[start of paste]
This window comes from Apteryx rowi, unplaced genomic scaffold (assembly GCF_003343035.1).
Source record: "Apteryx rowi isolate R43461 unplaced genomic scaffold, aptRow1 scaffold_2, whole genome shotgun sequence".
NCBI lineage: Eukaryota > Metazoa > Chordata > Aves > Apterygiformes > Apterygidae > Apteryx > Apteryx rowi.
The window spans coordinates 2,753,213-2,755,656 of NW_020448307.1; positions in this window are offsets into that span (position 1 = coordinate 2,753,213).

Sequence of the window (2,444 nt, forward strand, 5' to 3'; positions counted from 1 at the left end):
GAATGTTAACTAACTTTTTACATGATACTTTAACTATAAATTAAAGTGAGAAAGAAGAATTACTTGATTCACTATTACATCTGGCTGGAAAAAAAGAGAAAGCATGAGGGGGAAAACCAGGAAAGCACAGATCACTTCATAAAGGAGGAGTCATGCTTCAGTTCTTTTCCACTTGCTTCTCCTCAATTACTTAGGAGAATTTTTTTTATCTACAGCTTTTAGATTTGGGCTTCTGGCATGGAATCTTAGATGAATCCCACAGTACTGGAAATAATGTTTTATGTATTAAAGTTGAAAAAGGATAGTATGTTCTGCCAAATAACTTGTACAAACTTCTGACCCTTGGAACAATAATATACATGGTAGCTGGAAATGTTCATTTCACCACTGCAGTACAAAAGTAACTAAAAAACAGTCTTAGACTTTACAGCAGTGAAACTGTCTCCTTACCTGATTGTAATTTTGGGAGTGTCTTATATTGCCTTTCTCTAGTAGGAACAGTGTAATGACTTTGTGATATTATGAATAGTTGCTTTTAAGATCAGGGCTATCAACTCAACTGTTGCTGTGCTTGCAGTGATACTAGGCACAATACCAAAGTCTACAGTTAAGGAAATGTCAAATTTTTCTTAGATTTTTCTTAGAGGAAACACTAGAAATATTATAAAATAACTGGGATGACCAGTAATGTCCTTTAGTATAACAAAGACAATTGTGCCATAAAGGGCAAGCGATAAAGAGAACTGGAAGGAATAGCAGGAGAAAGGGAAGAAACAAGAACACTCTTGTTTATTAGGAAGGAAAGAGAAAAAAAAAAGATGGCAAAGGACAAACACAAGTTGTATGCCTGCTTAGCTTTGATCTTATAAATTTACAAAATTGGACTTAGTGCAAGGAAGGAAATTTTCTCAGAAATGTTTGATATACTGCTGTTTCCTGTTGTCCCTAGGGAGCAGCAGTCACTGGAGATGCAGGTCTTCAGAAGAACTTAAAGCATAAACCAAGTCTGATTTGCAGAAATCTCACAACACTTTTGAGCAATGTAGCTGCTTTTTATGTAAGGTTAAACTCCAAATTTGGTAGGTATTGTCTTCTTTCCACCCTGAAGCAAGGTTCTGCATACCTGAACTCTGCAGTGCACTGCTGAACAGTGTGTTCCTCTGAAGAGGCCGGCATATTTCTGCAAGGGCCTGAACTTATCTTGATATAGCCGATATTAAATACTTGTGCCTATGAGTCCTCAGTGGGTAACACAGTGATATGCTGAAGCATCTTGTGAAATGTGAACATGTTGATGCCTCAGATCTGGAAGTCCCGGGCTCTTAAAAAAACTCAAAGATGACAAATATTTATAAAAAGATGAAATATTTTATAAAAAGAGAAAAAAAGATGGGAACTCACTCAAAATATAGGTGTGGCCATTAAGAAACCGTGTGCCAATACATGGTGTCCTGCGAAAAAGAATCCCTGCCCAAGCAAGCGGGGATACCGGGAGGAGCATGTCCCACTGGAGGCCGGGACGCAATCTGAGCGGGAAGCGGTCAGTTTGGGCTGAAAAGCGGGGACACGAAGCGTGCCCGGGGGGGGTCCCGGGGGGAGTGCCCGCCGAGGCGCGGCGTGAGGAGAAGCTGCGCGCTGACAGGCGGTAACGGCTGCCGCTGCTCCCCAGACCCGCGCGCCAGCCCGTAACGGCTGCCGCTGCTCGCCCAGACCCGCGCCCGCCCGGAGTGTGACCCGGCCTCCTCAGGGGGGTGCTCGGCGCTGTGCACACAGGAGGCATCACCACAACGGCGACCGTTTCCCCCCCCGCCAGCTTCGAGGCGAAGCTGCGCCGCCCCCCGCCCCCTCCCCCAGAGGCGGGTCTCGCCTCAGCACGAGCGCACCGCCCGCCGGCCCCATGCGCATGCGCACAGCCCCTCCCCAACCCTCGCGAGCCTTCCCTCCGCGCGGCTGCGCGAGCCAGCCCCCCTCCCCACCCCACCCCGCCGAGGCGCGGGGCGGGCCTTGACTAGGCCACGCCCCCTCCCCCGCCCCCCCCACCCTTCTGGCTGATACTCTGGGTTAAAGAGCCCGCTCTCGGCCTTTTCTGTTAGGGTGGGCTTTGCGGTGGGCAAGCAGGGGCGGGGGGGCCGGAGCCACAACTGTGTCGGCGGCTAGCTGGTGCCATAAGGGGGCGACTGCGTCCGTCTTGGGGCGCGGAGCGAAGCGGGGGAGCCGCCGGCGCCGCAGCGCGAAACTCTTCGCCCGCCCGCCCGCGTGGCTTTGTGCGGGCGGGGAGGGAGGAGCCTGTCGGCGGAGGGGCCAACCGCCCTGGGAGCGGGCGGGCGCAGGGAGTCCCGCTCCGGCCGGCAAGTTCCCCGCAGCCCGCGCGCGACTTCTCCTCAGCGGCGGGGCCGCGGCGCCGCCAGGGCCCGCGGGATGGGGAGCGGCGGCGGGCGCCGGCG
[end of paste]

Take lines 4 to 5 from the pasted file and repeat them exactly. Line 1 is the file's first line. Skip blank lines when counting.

The window spans coordinates 2,753,213-2,755,656 of NW_020448307.1; positions in this window are offsets into that span (position 1 = coordinate 2,753,213).

Sequence of the window (2,444 nt, forward strand, 5' to 3'; positions counted from 1 at the left end):